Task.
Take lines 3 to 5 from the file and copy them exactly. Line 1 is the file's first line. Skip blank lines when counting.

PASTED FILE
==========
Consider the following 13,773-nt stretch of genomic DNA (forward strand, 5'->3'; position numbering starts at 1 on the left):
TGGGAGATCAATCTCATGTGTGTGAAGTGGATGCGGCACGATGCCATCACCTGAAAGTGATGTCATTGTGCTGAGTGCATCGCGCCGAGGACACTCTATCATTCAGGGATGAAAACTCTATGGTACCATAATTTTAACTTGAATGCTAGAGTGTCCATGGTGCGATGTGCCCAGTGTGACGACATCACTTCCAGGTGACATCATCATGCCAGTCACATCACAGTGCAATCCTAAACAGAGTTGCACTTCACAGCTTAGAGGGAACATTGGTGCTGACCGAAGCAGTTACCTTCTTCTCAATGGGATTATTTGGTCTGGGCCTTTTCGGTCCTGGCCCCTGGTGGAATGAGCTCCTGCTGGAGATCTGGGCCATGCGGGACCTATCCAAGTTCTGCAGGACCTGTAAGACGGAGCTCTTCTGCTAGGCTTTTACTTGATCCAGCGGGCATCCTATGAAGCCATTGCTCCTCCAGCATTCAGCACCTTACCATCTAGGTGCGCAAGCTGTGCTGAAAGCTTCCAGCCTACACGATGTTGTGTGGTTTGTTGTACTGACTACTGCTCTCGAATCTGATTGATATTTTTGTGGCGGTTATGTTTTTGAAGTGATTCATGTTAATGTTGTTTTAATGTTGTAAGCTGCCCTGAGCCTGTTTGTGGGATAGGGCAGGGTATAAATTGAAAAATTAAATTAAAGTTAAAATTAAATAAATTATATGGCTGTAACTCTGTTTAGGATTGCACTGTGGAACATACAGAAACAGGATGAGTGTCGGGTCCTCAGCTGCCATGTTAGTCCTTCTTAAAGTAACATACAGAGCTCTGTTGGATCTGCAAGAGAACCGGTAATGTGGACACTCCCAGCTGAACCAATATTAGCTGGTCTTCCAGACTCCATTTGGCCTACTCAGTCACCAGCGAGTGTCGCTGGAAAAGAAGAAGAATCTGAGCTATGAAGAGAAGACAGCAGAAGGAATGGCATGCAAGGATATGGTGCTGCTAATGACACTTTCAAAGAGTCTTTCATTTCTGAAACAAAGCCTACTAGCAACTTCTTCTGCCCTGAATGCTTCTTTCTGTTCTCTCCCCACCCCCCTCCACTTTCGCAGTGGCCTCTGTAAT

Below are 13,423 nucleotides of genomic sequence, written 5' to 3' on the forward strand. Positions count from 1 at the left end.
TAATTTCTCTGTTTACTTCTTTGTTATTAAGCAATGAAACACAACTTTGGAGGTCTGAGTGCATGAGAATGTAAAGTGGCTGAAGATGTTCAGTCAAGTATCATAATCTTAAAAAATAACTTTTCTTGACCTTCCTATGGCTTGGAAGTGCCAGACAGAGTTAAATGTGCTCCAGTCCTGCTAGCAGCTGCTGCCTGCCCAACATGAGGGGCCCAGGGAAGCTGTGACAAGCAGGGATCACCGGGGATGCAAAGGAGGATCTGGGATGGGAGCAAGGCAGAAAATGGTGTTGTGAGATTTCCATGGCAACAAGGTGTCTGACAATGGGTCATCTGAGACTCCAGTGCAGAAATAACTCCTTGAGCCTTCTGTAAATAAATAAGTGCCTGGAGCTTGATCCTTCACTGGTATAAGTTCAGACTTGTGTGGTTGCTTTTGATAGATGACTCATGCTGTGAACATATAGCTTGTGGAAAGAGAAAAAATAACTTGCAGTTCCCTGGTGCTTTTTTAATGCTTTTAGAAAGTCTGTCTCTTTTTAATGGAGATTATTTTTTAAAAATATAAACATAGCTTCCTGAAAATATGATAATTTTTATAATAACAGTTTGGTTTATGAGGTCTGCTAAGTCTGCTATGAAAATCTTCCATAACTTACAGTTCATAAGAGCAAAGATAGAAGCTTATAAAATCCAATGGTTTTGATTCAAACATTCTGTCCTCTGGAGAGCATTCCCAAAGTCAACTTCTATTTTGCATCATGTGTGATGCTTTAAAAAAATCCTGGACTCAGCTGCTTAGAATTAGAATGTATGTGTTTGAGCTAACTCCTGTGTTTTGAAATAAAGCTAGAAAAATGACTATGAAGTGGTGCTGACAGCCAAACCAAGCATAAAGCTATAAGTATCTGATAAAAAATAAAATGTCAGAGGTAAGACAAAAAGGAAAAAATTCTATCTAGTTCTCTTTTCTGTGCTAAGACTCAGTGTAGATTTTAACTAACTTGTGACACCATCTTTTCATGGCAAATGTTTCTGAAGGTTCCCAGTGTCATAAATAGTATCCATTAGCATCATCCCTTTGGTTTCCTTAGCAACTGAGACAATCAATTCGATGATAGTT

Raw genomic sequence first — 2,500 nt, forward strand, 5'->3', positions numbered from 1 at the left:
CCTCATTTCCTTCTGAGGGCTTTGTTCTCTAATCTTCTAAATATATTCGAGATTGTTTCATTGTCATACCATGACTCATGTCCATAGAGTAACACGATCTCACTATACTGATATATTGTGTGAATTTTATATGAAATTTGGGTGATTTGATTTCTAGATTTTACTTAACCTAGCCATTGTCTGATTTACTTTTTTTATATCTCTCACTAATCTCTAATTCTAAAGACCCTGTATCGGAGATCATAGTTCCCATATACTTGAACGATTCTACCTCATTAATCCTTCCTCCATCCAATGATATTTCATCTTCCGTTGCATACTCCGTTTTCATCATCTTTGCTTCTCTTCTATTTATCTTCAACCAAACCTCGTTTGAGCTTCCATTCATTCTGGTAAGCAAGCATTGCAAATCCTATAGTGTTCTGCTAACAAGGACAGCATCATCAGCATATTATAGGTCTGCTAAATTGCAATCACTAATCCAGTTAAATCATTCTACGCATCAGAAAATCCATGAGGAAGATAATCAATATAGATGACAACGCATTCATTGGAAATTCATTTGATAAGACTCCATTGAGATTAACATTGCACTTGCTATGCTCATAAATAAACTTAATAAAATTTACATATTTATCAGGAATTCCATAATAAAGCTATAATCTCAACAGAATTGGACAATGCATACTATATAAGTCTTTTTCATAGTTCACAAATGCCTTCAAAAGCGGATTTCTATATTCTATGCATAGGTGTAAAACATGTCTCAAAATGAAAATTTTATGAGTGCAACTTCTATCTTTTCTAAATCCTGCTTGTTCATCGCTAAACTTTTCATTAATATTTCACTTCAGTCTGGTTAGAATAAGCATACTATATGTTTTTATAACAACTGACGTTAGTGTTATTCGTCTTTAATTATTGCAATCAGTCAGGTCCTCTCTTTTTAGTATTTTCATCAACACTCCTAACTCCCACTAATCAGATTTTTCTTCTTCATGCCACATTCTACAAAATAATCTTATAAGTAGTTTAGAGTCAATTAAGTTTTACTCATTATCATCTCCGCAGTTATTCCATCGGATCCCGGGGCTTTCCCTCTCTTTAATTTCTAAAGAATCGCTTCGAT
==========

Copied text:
Below are 13,423 nucleotides of genomic sequence, written 5' to 3' on the forward strand. Positions count from 1 at the left end.
TAATTTCTCTGTTTACTTCTTTGTTATTAAGCAATGAAACACAACTTTGGAGGTCTGAGTGCATGAGAATGTAAAGTGGCTGAAGATGTTCAGTCAAGTATCATAATCTTAAAAAATAACTTTTCTTGACCTTCCTATGGCTTGGAAGTGCCAGACAGAGTTAAATGTGCTCCAGTCCTGCTAGCAGCTGCTGCCTGCCCAACATGAGGGGCCCAGGGAAGCTGTGACAAGCAGGGATCACCGGGGATGCAAAGGAGGATCTGGGATGGGAGCAAGGCAGAAAATGGTGTTGTGAGATTTCCATGGCAACAAGGTGTCTGACAATGGGTCATCTGAGACTCCAGTGCAGAAATAACTCCTTGAGCCTTCTGTAAATAAATAAGTGCCTGGAGCTTGATCCTTCACTGGTATAAGTTCAGACTTGTGTGGTTGCTTTTGATAGATGACTCATGCTGTGAACATATAGCTTGTGGAAAGAGAAAAAATAACTTGCAGTTCCCTGGTGCTTTTTTAATGCTTTTAGAAAGTCTGTCTCTTTTTAATGGAGATTATTTTTTAAAAATATAAACATAGCTTCCTGAAAATATGATAATTTTTATAATAACAGTTTGGTTTATGAGGTCTGCTAAGTCTGCTATGAAAATCTTCCATAACTTACAGTTCATAAGAGCAAAGATAGAAGCTTATAAAATCCAATGGTTTTGATTCAAACATTCTGTCCTCTGGAGAGCATTCCCAAAGTCAACTTCTATTTTGCATCATGTGTGATGCTTTAAAAAAATCCTGGACTCAGCTGCTTAGAATTAGAATGTATGTGTTTGAGCTAACTCCTGTGTTTTGAAATAAAGCTAGAAAAATGACTATGAAGTGGTGCTGACAGCCAAACCAAGCATAAAGCTATAAGTATCTGATAAAAAATAAAATGTCAGAGGTAAGACAAAAAGGAAAAAATTCTATCTAGTTCTCTTTTCTGTGCTAAGACTCAGTGTAGATTTTAACTAACTTGTGACACCATCTTTTCATGGCAAATGTTTCTGAAGGTTCCCAGTGTCATAAATAGTATCCATTAGCATCATCCCTTTGGTTTCCTTAGCAACTGAGACAATCAATTCGATGATAGTT

Raw genomic sequence first — 2,500 nt, forward strand, 5'->3', positions numbered from 1 at the left: